Feeds

NSA 'hunted sysadmins' to find CAT PHOTOS, high-level passwords

Latest Snowden docs detail sniffing sysadmin activity to help attacks on carriers' routers

The Essential Guide to IT Transformation

Staff at the United States' National Security Agency reportedly “hunted” system administrators because they felt doing so would yield passwords that enabled easier surveillance.

So says The Intercept, which claims this document came its way thanks to one E. Snowden, late of Moscow.

The document is apparently a lift from an internal NSA message board featuring discussions among staff. The posts detail how NSA agents feel targeting sysadmins as a short cut towards tracking their targets deemed to be worthy of investigation.

“My end target is the extremist/terrorist or government official that happens to be using the network some admin takes care of” writes someone under the classification “S/SI//REL” (Secret, COMINT, releasable to Five Eyes partners), who goes on to explain it's hard to access the infrastructure needed to track their prey.

“Who better to target than the person who already has 'the keys to the kingdom'?” the author continues. “Many times as soon as I see a target show up on a new network, one of my first goals is, 'Can we CNE [computer network exploitation] access to the admins on that network, in order to get access to the infrastructure that the target is using'?”

The document then discusses how to identify Sysadmins by using social media profiles. Looking at Telnet traffic is another suggested method, as the NSA chaps assume nobody but sysadmins use Telnet these days.

The prize if sysadmins can be subverted, the writers say, can include: Network maps off of their hard drive credentials from text files (or from our key-loggers … potato potato) full lists of customers (along with associated dedicated IP allocations is a bonus) e-mail with upstream providers detailing how your network is connected to the bigger Internetz. For example, if I can see they use certain fibre cables to connect to the world, I'll go look in SSO's collect for their traffic. If they use VSAT's, I'll go look for their network in FORNSAT's environment pictures of cats in funny poses with amusing captions

The point of sysdmin attacks is to get at carriers' core routers, an effort the document explains “has been good business for us and our 5-eyes partners for some time now”.

The bad news is that the document says other nations are getting better at attacking such routers.

No sysadmin, it seems, is safe. ®

Build a business case: developing custom apps

More from The Register

next story
14 antivirus apps found to have security problems
Vendors just don't care, says researcher, after finding basic boo-boos in security software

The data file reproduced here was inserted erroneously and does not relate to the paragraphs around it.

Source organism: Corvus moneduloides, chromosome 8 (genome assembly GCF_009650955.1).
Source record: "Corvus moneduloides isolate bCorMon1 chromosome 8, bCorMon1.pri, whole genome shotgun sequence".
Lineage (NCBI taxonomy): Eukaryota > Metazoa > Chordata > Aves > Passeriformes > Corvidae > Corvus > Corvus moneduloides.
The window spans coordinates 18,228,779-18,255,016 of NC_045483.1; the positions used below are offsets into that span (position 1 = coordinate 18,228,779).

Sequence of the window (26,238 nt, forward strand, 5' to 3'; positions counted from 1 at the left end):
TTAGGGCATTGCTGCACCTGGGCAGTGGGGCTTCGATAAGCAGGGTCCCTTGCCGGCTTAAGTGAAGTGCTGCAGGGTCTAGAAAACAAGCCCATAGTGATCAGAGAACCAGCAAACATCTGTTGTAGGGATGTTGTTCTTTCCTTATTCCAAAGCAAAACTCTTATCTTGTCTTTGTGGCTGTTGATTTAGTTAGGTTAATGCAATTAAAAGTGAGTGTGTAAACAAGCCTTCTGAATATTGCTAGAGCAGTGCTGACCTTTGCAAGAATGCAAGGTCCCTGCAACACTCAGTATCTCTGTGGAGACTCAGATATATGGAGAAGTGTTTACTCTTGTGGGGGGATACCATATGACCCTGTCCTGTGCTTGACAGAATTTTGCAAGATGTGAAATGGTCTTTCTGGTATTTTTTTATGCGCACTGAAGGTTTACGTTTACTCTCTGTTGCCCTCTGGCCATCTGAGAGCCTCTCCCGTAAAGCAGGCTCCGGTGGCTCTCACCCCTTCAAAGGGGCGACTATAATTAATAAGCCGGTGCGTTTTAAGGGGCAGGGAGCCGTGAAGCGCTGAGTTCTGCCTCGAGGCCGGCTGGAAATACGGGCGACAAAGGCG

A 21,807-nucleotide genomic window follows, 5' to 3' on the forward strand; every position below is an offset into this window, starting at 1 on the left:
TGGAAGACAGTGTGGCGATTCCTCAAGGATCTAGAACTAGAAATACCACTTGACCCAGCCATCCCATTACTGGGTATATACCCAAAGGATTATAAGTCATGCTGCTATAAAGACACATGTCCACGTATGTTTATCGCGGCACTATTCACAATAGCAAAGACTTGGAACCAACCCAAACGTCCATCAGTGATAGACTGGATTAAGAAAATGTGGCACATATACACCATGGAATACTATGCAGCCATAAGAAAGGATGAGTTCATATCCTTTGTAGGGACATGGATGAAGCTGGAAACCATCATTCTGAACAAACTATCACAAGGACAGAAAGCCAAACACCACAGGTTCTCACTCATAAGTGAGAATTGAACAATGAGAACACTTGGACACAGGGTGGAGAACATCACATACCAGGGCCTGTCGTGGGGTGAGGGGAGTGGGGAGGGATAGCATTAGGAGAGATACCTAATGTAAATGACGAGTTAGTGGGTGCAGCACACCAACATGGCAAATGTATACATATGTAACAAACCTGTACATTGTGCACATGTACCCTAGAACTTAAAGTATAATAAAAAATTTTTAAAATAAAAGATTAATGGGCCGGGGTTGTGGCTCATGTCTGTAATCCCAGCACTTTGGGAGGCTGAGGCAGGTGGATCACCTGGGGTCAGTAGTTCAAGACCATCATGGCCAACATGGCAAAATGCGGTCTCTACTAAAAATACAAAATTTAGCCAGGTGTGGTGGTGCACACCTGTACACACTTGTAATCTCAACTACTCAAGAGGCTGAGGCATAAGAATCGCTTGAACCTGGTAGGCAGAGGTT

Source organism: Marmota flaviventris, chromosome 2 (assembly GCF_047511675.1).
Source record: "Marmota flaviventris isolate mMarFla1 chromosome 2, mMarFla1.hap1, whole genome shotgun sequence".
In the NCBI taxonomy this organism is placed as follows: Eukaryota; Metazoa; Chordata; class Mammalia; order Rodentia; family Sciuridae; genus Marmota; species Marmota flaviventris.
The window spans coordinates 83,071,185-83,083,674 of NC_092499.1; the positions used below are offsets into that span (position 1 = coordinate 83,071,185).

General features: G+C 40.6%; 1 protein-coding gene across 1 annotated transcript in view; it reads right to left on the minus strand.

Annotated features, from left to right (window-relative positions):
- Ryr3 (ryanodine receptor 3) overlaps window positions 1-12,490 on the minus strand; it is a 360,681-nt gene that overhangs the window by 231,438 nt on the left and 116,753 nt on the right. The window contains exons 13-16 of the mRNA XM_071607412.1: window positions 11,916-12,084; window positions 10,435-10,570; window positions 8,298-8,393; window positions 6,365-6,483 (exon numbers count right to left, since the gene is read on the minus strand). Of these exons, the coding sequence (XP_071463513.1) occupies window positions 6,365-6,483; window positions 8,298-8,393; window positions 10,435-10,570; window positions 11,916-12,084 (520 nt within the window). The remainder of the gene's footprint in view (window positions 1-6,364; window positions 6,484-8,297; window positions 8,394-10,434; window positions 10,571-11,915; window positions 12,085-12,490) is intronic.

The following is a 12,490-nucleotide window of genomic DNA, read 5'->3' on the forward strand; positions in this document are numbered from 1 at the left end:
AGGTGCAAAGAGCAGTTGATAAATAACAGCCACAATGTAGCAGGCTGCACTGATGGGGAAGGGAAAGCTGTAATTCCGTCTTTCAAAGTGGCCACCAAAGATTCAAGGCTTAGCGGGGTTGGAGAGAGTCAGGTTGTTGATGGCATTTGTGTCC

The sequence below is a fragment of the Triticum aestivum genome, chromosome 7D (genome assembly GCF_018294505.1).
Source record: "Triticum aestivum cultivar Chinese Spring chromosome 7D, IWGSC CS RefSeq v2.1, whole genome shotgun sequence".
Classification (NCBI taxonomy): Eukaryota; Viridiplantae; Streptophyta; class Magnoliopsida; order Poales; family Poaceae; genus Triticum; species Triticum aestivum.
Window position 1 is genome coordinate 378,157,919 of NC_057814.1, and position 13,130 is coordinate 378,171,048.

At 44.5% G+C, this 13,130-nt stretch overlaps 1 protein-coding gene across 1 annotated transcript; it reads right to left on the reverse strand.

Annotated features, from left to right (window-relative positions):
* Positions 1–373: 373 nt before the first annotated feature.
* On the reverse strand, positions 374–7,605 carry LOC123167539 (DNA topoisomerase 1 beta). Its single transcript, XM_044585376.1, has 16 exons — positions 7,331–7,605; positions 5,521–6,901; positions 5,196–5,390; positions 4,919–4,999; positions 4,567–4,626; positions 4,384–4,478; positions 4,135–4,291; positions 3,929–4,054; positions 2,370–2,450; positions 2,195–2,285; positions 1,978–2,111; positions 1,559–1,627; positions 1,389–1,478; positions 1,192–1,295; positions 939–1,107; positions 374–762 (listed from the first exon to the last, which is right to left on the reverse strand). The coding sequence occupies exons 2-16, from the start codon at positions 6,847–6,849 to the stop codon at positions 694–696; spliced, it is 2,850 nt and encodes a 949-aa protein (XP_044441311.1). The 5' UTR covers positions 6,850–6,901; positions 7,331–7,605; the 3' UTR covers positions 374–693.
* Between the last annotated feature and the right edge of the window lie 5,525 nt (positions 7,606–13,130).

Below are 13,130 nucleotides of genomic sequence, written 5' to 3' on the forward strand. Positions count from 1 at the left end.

'Things' on the Internet-of-things have 25 vulnerabilities apiece
Leaking sprinklers, overheated thermostats and picked locks all online
iWallet: No BONKING PLEASE, we're Apple
BLE-ding iPhones, not NFC bonkers, will drive trend - marketeers
Only '3% of web servers in top corps' fully fixed after Heartbleed snafu
Just slapping a patched OpenSSL on a machine ain't going to cut it, we're told
How long is too long to wait for a security fix?
Synology finally patches OpenSSL bugs in Trevor's NAS
Secure microkernel that uses maths to be 'bug free' goes open source
Hacker-repelling, drone-protecting code will soon be yours to tweak as you see fit
Israel's Iron Dome missile tech stolen by Chinese hackers
Corporate raiders Comment Crew fingered for attacks
Roll out the welcome mat to hackers and crackers
Security chap pens guide to bug bounty programs that won't fail like Yahoo!'s
HIDDEN packet sniffer spy tech in MILLIONS of iPhones, iPads – expert
Don't panic though – Apple's backdoor is not wide open to all, guru tells us
prev story

Whitepapers

Implementing global e-invoicing with guaranteed legal certainty
Explaining the role local tax compliance plays in successful supply chain management and e-business and how leading global brands are addressing this.
Consolidation: The Foundation for IT Business Transformation
In this whitepaper learn how effective consolidation of IT and business resources can enable multiple, meaningful business benefits.
Backing up Big Data
Solving backup challenges and “protect everything from everywhere,” as we move into the era of big data management and the adoption of BYOD.
Boost IT visibility and business value
How building a great service catalog relieves pressure points and demonstrates the value of IT service management.
Why and how to choose the right cloud vendor
The benefits of cloud-based storage in your processes. Eliminate onsite, disk-based backup and archiving in favor of cloud-based data protection.